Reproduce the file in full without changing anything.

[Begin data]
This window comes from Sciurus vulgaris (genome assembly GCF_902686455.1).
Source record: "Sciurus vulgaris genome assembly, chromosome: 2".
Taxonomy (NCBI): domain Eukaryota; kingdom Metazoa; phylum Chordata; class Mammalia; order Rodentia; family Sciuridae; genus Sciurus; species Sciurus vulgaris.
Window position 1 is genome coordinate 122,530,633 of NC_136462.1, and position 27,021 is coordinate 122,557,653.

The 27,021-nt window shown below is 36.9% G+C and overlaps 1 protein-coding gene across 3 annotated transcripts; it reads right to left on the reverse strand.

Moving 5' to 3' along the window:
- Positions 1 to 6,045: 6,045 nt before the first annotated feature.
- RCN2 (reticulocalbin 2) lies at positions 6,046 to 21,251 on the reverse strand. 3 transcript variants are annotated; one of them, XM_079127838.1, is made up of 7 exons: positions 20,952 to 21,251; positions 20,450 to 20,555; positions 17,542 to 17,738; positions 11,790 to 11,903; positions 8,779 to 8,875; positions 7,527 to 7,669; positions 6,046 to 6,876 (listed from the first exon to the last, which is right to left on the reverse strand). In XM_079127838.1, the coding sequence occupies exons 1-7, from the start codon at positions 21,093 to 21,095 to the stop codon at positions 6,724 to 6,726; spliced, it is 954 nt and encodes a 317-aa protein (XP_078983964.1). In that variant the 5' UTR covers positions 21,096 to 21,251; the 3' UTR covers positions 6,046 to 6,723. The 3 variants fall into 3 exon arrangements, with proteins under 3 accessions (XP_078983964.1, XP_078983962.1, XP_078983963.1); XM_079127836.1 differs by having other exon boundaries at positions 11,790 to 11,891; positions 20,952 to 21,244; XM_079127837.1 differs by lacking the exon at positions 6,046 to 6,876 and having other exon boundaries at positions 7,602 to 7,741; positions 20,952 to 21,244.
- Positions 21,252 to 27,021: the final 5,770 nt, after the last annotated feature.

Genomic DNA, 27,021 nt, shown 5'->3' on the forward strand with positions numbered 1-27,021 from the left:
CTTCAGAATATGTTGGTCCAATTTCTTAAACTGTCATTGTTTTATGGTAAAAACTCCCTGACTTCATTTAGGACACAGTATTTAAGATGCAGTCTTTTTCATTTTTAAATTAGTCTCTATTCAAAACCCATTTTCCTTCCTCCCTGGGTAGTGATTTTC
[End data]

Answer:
This window comes from Sciurus vulgaris (genome assembly GCF_902686455.1).
Source record: "Sciurus vulgaris genome assembly, chromosome: 2".
Taxonomy (NCBI): domain Eukaryota; kingdom Metazoa; phylum Chordata; class Mammalia; order Rodentia; family Sciuridae; genus Sciurus; species Sciurus vulgaris.
Window position 1 is genome coordinate 122,530,633 of NC_136462.1, and position 27,021 is coordinate 122,557,653.

The 27,021-nt window shown below is 36.9% G+C and overlaps 1 protein-coding gene across 3 annotated transcripts; it reads right to left on the reverse strand.

Moving 5' to 3' along the window:
- Positions 1 to 6,045: 6,045 nt before the first annotated feature.
- RCN2 (reticulocalbin 2) lies at positions 6,046 to 21,251 on the reverse strand. 3 transcript variants are annotated; one of them, XM_079127838.1, is made up of 7 exons: positions 20,952 to 21,251; positions 20,450 to 20,555; positions 17,542 to 17,738; positions 11,790 to 11,903; positions 8,779 to 8,875; positions 7,527 to 7,669; positions 6,046 to 6,876 (listed from the first exon to the last, which is right to left on the reverse strand). In XM_079127838.1, the coding sequence occupies exons 1-7, from the start codon at positions 21,093 to 21,095 to the stop codon at positions 6,724 to 6,726; spliced, it is 954 nt and encodes a 317-aa protein (XP_078983964.1). In that variant the 5' UTR covers positions 21,096 to 21,251; the 3' UTR covers positions 6,046 to 6,723. The 3 variants fall into 3 exon arrangements, with proteins under 3 accessions (XP_078983964.1, XP_078983962.1, XP_078983963.1); XM_079127836.1 differs by having other exon boundaries at positions 11,790 to 11,891; positions 20,952 to 21,244; XM_079127837.1 differs by lacking the exon at positions 6,046 to 6,876 and having other exon boundaries at positions 7,602 to 7,741; positions 20,952 to 21,244.
- Positions 21,252 to 27,021: the final 5,770 nt, after the last annotated feature.

Genomic DNA, 27,021 nt, shown 5'->3' on the forward strand with positions numbered 1-27,021 from the left:
CTTCAGAATATGTTGGTCCAATTTCTTAAACTGTCATTGTTTTATGGTAAAAACTCCCTGACTTCATTTAGGACACAGTATTTAAGATGCAGTCTTTTTCATTTTTAAATTAGTCTCTATTCAAAACCCATTTTCCTTCCTCCCTGGGTAGTGATTTTC